Actualidad Argentina

Updated criteria for defining SMEs

Resolution 340-2017

On 15th August 2017, the government department for Entrepreneurs and Small & Medium Enterprises (SEPyME) published Resolution 340-E/2017 updating the criteria defining SMEs, setting out a single, clear definition for both general and the special categories.

Quantitative limits: total annual sales revenues by sector

The first classification under this regulation for whether an enterprise is recognised as a micro, small or medium sized company is a financial threshold that varies depending on the company’s activity (agriculture, industry and mining, trade, services, construction).

Total annual sales revenues must not exceed the sums specified in Appendix I of the regulation; total annual sales will be understood as the average over the last three tax years, excluding taxes that may apply, and bearing in mind that up to 50% can be deducted from export sales.

Should the company not have been operating for three years, total annual sales revenues will be calculated by taking the average from the tax year just ended. In the absence of such information, a proportional ratio will be calculated on the basis of accumulated monthly sales to date.

The regulation establishes the following brackets of annual sales for a company to be considered micro, small or medium:

  • Micro enterprise:

Agricultural, ARS 3 million; Industry & mining, 10.5 million; Trade, 12.5 million; Services, 3.5 million and Construction, 4.7 million.

  • Small enterprise:

Agricultural, 19 million; Industry and Mining, 64 million; Trade, 75 million; Services, 21 million and Construction, 30 million.

  • Medium (T1)

Agricultural, 145 million; Industry and Mining, 520 million; Trade, 630 million; Services, 175 million and Construction, 240 million.

  • Medium (T2)

Agricultural, 230 million; Industry and Mining, 760 million; Trade, 900 million; Services, 250 million and Construction, 360 million.

Specific provisions for quantitative thresholds:

If its business is conducted in more than one of the sectors listed, the enterprise must be categorised in the business sector with the highest sales as per the brackets above. In addition, it must be borne in mind that if annual sales in any one of the enterprise’s activity sectors exceeds the thresholds described above, the enterprise can no longer be considered a micro, small or medium enterprise.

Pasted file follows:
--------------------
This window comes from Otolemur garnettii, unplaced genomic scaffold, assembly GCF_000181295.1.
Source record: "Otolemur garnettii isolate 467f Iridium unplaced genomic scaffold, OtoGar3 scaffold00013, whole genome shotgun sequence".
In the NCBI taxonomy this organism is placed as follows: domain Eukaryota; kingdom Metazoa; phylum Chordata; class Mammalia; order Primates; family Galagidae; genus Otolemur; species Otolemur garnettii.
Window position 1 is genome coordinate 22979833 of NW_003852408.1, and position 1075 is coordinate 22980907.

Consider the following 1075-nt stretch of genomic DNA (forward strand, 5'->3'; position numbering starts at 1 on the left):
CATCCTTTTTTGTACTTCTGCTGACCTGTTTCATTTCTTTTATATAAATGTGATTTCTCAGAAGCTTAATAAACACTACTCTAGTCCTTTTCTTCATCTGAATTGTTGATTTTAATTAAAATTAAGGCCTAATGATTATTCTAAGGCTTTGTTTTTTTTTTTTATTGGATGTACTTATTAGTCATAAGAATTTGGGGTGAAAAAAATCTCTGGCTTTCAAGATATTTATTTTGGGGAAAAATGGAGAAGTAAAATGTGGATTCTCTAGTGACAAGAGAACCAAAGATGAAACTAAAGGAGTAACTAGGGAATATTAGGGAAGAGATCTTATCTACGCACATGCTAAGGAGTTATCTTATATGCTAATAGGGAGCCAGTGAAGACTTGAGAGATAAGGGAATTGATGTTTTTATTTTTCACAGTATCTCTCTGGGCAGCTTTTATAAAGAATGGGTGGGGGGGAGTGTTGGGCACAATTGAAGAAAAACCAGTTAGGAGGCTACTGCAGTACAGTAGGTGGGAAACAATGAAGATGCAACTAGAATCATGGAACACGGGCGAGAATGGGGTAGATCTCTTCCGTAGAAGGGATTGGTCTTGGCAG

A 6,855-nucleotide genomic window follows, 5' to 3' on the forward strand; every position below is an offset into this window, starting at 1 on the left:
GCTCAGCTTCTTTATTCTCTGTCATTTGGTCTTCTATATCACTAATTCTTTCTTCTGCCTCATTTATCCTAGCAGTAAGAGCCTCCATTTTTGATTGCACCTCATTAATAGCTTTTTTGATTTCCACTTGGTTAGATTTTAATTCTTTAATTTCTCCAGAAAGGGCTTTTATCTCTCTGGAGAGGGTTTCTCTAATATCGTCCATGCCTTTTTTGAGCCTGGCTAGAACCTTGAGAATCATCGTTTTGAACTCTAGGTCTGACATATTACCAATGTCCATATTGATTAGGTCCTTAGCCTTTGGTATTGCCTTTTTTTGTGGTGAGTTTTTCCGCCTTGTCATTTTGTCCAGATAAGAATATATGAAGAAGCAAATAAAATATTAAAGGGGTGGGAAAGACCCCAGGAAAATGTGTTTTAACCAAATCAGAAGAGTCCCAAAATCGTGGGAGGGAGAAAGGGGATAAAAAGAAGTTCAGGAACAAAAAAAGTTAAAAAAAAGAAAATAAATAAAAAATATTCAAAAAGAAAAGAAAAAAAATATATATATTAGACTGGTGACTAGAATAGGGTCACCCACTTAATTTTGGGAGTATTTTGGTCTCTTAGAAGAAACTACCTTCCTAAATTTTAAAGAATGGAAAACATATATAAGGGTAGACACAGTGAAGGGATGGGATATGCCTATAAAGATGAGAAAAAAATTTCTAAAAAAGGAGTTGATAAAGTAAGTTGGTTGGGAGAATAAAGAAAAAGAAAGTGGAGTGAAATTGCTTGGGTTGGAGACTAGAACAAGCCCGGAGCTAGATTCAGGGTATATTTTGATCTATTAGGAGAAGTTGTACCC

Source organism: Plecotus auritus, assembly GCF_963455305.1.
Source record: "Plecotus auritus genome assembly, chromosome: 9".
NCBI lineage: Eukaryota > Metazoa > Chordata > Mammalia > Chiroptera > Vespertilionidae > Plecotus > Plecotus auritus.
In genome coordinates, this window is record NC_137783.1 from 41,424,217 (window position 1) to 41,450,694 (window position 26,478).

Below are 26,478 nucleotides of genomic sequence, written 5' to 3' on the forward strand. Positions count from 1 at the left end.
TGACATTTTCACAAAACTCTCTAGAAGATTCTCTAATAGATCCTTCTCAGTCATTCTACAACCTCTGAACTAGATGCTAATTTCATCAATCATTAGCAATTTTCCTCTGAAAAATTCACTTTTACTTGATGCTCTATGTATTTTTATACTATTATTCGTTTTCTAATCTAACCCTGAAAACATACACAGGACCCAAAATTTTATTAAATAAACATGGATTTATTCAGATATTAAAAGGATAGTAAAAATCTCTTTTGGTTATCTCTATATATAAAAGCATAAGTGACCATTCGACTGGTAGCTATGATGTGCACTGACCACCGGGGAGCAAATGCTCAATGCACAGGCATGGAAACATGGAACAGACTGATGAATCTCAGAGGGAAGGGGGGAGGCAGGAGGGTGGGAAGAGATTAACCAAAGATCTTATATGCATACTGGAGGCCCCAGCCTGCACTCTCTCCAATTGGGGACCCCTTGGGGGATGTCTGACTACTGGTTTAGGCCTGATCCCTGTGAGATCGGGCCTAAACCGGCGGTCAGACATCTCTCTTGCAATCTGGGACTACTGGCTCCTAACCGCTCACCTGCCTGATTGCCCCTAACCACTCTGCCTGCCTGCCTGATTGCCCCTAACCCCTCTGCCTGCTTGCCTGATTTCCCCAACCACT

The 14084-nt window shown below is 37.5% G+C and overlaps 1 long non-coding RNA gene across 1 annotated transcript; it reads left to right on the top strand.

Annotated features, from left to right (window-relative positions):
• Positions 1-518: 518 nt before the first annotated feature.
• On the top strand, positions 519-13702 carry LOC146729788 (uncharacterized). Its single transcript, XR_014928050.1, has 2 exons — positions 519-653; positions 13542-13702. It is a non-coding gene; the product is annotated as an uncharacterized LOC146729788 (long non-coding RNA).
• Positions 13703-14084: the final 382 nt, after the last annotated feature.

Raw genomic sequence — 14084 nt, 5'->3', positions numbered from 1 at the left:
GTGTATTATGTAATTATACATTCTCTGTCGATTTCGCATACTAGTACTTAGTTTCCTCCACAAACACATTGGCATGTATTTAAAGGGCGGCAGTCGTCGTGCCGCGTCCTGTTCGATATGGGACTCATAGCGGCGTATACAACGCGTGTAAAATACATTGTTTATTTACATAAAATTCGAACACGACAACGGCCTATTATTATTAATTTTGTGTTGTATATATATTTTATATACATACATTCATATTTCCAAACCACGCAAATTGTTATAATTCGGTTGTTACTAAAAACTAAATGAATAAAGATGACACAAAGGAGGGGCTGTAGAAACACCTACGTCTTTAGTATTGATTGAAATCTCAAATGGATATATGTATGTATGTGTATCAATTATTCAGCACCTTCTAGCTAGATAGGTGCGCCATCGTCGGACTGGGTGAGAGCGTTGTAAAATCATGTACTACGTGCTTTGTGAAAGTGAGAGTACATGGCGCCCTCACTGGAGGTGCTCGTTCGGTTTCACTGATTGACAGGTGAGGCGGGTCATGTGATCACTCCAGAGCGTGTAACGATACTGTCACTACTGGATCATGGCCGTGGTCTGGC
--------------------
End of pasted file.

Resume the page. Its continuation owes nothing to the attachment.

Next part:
Enterprises registered in the Federal Administration of Public Revenues (AFIP)

A limit of ARS 100 million is applied to those enterprises whose principal activity, as registered in the AFIP, is related to financial intermediation, insurance services and real-estate services.

Included and excluded activities

It also determines which activities should be included or excluded from the scope of the regulation.

Thus, it lists the activities by the sector to which the enterprise belongs. It recognises the agriculture, industry & mining, services, construction and trade sectors, expressly including the following activities: crop farming, stockbreeding, hunting, fishing, mining exploitation, manufacturing industry, information and communications (this with some restrictions), electricity, gas, water supply and waste management, transport and accommodation services, financial intermediation, real estate and professional services, administrative services, teaching and healthcare.

However, it excludes domestic services supplied to private households, the services of extraterritorial organisations and bodies, the Civil Service, Defence and social security from those activities that are subject to the regulation, as well as services relating to gambling and betting.

Controlled and/or related enterprises

Enterprises which, whilst complying with the thresholds in terms of their volumes and sectors of business, nevertheless control, are controlled by and/or have a link with other domestic or foreign companies that do not meet the stated conditions, will not be considered as micro, small or medium sized companies.

The regulation defines a related enterprise as one which has a stake of at least 20% in the capital of another, and a controlled company as one in which another firm owns at least 50%.


Enterprises must submit a sworn statement providing the information requested in the corresponding form and if the response from the government department is favourable, the firm will be filed at the MSME Company Registry and be issued a certificate of accreditation as a micro, small or medium enterprise.